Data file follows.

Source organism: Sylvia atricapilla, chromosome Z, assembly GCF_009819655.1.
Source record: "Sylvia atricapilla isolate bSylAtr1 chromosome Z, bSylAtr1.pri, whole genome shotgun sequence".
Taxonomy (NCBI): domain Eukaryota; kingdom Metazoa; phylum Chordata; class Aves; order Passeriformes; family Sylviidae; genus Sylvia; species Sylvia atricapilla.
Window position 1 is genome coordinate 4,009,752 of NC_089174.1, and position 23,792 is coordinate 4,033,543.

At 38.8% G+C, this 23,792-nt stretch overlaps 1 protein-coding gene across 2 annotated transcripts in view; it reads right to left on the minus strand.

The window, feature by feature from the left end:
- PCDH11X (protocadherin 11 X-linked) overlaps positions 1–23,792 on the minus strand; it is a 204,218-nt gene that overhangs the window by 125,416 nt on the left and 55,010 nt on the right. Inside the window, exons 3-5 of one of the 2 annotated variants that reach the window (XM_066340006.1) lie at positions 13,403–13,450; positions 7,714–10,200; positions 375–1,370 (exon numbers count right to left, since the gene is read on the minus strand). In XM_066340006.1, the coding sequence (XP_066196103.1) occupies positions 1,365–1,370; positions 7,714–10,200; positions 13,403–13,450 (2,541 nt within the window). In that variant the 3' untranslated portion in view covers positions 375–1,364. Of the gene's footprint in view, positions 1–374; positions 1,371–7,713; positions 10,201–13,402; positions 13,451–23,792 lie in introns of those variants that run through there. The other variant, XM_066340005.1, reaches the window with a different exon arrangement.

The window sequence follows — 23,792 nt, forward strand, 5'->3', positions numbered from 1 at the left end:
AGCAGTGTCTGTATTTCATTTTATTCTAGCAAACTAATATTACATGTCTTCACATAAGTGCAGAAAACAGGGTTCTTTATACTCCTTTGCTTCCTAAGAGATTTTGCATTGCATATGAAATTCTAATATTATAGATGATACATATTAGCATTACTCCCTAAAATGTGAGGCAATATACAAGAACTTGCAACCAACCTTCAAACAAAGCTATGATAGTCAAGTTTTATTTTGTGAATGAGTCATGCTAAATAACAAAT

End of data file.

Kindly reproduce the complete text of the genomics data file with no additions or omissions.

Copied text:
Source organism: Sylvia atricapilla, chromosome Z, assembly GCF_009819655.1.
Source record: "Sylvia atricapilla isolate bSylAtr1 chromosome Z, bSylAtr1.pri, whole genome shotgun sequence".
Taxonomy (NCBI): domain Eukaryota; kingdom Metazoa; phylum Chordata; class Aves; order Passeriformes; family Sylviidae; genus Sylvia; species Sylvia atricapilla.
Window position 1 is genome coordinate 4,009,752 of NC_089174.1, and position 23,792 is coordinate 4,033,543.

At 38.8% G+C, this 23,792-nt stretch overlaps 1 protein-coding gene across 2 annotated transcripts in view; it reads right to left on the minus strand.

The window, feature by feature from the left end:
- PCDH11X (protocadherin 11 X-linked) overlaps positions 1–23,792 on the minus strand; it is a 204,218-nt gene that overhangs the window by 125,416 nt on the left and 55,010 nt on the right. Inside the window, exons 3-5 of one of the 2 annotated variants that reach the window (XM_066340006.1) lie at positions 13,403–13,450; positions 7,714–10,200; positions 375–1,370 (exon numbers count right to left, since the gene is read on the minus strand). In XM_066340006.1, the coding sequence (XP_066196103.1) occupies positions 1,365–1,370; positions 7,714–10,200; positions 13,403–13,450 (2,541 nt within the window). In that variant the 3' untranslated portion in view covers positions 375–1,364. Of the gene's footprint in view, positions 1–374; positions 1,371–7,713; positions 10,201–13,402; positions 13,451–23,792 lie in introns of those variants that run through there. The other variant, XM_066340005.1, reaches the window with a different exon arrangement.

The window sequence follows — 23,792 nt, forward strand, 5'->3', positions numbered from 1 at the left end:
AGCAGTGTCTGTATTTCATTTTATTCTAGCAAACTAATATTACATGTCTTCACATAAGTGCAGAAAACAGGGTTCTTTATACTCCTTTGCTTCCTAAGAGATTTTGCATTGCATATGAAATTCTAATATTATAGATGATACATATTAGCATTACTCCCTAAAATGTGAGGCAATATACAAGAACTTGCAACCAACCTTCAAACAAAGCTATGATAGTCAAGTTTTATTTTGTGAATGAGTCATGCTAAATAACAAAT